- Associated Press - Thursday, May 1, 2014

HONOLULU (AP) - Thursday marked the deadline for people to register with the Native Hawaiian Roll Commission to participate in forming a sovereign governing entity for Native Hawaiians. And this time, it’s final.

More than 121,000 people of Native Hawaiian ancestry have signed up and been verified since the effort launched in the summer of 2012. The signature drive is called Kanaiolowalu, for the sound of people gathering.

The roll commission has until June 30 to verify the people who have signed up are at least 18 and can show Native Hawaiian ancestry and cultural affiliation. It will deliver the final certified list to the Office of Hawaiian Affairs.

“The 121,000 that you see does not represent many thousands that have not yet been verified,” said Naalehu Anthony, the commissioner for Oahu. “It’s the largest list we’ve ever had of Native Hawaiians who have shown that they’re ready to move forward. Actually, it’s the largest list of Native Hawaiians, period.”

The roll previously closed on Jan. 21, the first Monday after the anniversary of the Jan. 17, 1893, U.S. overthrow of the Kingdom of Hawaii. The roll commission reopened the roll in March once the Office of Hawaiian Affairs announced plans to begin guiding the next steps toward forming a governing body, including paying for elections.

At the previous closing, Anthony said, more than 1,000 people signed up online in a final rush, with many more using paper applications.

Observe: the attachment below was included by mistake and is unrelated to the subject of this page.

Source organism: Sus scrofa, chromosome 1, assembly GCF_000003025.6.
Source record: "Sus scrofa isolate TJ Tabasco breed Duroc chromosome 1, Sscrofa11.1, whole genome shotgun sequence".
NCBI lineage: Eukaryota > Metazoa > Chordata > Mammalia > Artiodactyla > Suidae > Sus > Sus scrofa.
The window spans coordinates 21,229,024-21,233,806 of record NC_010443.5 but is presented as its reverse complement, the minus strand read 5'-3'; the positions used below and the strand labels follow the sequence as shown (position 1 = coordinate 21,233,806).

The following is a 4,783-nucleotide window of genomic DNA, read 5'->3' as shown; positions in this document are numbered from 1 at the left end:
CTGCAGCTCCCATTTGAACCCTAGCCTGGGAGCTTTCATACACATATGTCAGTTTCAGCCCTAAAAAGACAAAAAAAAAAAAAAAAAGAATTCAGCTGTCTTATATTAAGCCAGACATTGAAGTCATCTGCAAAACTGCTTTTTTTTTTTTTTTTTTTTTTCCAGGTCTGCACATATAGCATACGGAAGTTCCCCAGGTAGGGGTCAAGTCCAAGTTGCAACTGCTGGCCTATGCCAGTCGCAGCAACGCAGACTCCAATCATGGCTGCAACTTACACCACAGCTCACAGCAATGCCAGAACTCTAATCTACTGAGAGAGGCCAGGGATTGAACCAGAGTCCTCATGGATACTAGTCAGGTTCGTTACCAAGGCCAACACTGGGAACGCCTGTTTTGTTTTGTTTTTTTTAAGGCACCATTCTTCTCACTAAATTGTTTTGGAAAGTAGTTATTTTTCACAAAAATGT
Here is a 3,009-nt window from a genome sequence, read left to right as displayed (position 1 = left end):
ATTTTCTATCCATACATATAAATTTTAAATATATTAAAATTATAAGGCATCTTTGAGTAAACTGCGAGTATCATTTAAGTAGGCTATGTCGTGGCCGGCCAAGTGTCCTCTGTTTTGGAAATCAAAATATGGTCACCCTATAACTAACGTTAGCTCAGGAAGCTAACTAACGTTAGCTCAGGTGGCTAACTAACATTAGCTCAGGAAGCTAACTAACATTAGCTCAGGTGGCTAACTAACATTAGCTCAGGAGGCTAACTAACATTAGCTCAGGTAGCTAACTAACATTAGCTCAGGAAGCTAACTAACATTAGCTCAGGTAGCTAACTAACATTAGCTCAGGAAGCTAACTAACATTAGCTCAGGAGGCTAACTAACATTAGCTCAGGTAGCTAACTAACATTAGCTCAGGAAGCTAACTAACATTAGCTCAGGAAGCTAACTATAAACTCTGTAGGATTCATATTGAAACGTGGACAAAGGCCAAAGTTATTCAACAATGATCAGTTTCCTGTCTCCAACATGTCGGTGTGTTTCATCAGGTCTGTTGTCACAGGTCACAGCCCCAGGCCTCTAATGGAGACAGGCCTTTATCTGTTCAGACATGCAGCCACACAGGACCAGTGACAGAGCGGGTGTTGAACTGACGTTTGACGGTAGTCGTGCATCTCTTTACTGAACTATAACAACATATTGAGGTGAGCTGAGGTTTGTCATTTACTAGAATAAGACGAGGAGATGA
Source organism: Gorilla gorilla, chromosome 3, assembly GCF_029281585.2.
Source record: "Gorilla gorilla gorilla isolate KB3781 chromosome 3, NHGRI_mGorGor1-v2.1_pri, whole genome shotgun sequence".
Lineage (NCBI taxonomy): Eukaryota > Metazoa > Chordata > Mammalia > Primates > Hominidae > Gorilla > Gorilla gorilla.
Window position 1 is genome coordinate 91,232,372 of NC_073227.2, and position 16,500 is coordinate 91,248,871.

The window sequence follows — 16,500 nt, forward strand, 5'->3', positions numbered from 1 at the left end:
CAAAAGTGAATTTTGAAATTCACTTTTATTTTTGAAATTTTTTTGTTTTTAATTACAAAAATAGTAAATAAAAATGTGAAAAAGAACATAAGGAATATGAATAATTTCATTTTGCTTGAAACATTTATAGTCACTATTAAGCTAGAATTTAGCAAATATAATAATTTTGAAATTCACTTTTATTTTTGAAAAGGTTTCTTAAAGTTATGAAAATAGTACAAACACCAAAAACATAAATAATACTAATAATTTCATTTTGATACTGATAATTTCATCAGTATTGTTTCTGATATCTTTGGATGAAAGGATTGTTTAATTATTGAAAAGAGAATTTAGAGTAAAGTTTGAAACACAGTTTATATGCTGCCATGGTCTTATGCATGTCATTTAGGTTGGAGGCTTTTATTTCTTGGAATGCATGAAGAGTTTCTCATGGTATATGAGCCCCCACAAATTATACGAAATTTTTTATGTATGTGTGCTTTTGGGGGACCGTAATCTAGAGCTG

“I’m expecting something close to that this time around,” he said. “You needed an end date. Otherwise some people wouldn’t sign up if there is no end.”

Registrants who are at least 18 are eligible to run for a delegate position. They can also vote on delegates and, eventually, governing documents.

The efforts follow the Hawaii’s passage of a law in 2011 that asserted that Native Hawaiians are the indigenous population of Hawaii and deserve the right to self-govern. It also supports the possibility of federal recognition of Native Hawaiians.

In the final weeks, the Office of Hawaiian Affairs pushed to gather names for the rolls. It used electronic highway signs, as one might see entering a construction zone. “ATTN HAWAIIAN,” one roadside message read, then changed: “ROLL CLOSURE AHEAD.” And lastly, “SIGN UP BY MAY 1 OHA.ORG.” The department also sent people canvassing door-to-door.

When pitching the idea to prospective enrollees, Anthony said, he was often asked, “What do I get if I sign up?” His reply was that this was their chance to ensure sustained Native Hawaiian guidance for the future of the state.

“It’s what not do you get, but it’s also, what do you give?” he said. “We have this opportunity to give input to something that’s been brewing for 121 years and to help make it right.”

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Sam Eifling can be reached on Twitter at http://twitter.com/sameifling